Effects of the menstrual cycle on training and cravings

Susan Francia, USA Rower

Susan Francia, USA Rower

I’ve read so many articles on training and dieting and the menstrual cycle, that I have an entire corridor in my brain, stuffed with the information. But that’s fairly irrelevant beyond knowing the actual facts of the menstrual cycle, and the impacts of particular hormones at certain times. Anyone can look that up in a textbook. So I am not going to quote journal articles here, I am going to do one thing only:

Give you a way to remember what is going on when, simply.  Rather than making you count days based on hormonal cycles.

All that matters is what you do at the right time. You need to have a plan for how you know you will “feel” so you don’t throw off progress for something predictable like menstruation and hormonal fluctuations. After all, it happens every damn month.

Your hormones are you, you are your hormones. Hormonal regulation is a feedback loop and its important to understand what is going on when, in order to not only plan accordingly, but understand the ups and downs of programming and what you feel on any given day, and understand the dips and peaks of training cycles better.

You’ll notice I use words like “about” when talking about the number of weeks, and that’s because women experience a variety of time differences for specific phases.

If I was to comment on any ONE woman, I would need to know her specifics. So general is general.

Period starts: (lets call this P-Day) lasts about 1 week (P-Week)

Once your period has started, nothing much is happening. The fun stuff happens in before and afters. You can think of P-Day as the most “normal” point in your menstrual cycle. Sure, there’s blood, but from a training and diet standpoint, the differences are in the pre and post period times.

P-Day is our normal. Our period has finally come, and training and diet can go as planned during your menstrual cycle, though it is normal to feel more fatigued from blood loss, and “looser” or “wobbly” in the joints from hormones. Take this into consideration, and don’t aim to push PR’s or very challenging training during your period. Research does suggest though, that the more athletic you are, the less this matters.

Period Ends: Follicular phase lasts about 2 weeks.

Your period has ended. Fun times are ahead. This phase is characterized simply by:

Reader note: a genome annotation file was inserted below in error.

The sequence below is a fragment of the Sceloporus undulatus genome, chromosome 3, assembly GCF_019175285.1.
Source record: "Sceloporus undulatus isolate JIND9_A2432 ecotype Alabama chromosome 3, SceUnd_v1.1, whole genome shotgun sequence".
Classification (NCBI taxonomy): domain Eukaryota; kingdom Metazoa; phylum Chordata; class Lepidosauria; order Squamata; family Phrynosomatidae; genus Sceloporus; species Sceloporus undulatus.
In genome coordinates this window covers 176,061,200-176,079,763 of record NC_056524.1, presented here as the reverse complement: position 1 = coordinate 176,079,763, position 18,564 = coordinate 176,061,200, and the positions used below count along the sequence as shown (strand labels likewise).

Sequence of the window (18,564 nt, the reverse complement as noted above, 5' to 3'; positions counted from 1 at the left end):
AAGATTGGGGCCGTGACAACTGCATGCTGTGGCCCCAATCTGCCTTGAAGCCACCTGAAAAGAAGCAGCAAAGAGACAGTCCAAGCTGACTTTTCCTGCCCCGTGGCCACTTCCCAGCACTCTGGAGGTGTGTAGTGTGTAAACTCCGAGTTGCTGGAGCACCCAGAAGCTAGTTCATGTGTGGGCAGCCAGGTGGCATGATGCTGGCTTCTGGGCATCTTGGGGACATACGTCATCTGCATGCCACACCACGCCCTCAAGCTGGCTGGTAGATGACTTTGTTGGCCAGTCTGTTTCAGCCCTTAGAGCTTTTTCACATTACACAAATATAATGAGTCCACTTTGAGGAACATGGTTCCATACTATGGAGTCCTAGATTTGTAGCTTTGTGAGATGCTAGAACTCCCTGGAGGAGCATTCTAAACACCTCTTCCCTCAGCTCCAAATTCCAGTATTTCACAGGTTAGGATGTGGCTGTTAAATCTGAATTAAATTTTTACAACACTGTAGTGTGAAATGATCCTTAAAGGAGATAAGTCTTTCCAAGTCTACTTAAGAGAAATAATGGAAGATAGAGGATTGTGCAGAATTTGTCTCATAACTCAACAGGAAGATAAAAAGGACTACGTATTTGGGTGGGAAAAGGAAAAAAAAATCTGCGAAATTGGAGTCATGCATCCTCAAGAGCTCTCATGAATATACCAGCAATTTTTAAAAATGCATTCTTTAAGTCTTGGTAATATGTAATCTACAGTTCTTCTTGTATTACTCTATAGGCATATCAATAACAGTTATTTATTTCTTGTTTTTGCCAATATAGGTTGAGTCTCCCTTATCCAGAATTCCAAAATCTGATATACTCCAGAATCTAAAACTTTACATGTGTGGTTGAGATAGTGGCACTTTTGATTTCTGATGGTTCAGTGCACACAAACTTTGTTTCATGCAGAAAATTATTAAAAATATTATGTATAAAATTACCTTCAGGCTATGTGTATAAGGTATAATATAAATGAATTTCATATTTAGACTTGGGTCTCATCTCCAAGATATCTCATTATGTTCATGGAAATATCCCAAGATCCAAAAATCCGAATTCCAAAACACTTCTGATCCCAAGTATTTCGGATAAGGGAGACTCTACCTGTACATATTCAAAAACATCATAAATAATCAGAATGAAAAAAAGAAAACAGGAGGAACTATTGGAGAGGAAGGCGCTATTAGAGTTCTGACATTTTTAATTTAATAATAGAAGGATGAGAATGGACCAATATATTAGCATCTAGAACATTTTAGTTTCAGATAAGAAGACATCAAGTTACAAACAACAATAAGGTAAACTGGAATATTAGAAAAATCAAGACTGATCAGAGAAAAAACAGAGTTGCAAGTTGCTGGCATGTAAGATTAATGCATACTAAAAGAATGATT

Eat more carbs, train harder, get laid.

Ovulation starts approximately in the second week after P-Day, so you will be hornier. If you don’t have a man to land, make sure to take your aggression out on training at this time, and eat more carbs. (Total calorie intake still matters, just keep that in mind)

In terms of programming, it makes sense to train hard when your body is most primed for it in terms of appetite, recovery and energy, and back off when its not. Baseline fitness doesn’t change per se, but timing your most aggressive training for post-P, makes sense.

If you can control the timing of competitions, do so. If not, suck it up buttercup.

3rd Week, period is going to start in a week: Luteal Phase about 1 week 

This is “I’m going to eat ice cream, and watch The Notebook” week. Back off on intense training during this week, but you don’t have to stop. Simply do less intense training or training under heavy load, relative to your level. This is a good time for training that gets you moving and practicing technique, but is not particularly stressful physically in terms of load (weight) or stress (intensity or volume).

When Aunt Flow shows back up its P-DAY again, and the cycle restarts.

Summary of general actionable guidelines:

P-Week  – dont do anything different, respect lower energy from blood loss and looser joints from hormones

Middle weeks 2/3 Follicular  – ramp up training, eat carbs, fuck

Right before P-Week 4 Luteal – ease up on training intensity, reduce carbs, cry if you want, get a massage, watch sappy movies and listen to sappy songs

Amanda Bingson, USA Track and Field

Amanda Bingson, USA Track and Field

A better understanding allows you  to plan your training well, and get results faster. It allows you to not be confused or hung-up on what is happening when, and not ditch your consistency simply because your hormones are doing what they are supposed to be doing.

A regular menstrual cycle, unless you are on some form of birth control that disrupts it, is a good thing.









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  1. Hi Joy, got directed here via Andy’s (Rippedbody.jp) recent mailing and I just wanted to tell you that I enjoyed this post. Very informative and love the short-and-sweet no-bullshit approach! Thanks!

  2. Hola Joy! Here a reader from México. I loved this article, you just solved my hormonal puzzle in a couple of paragraphs, and I really like how well you explain it with simple words, instead of making it look like a page from an encyclopedia.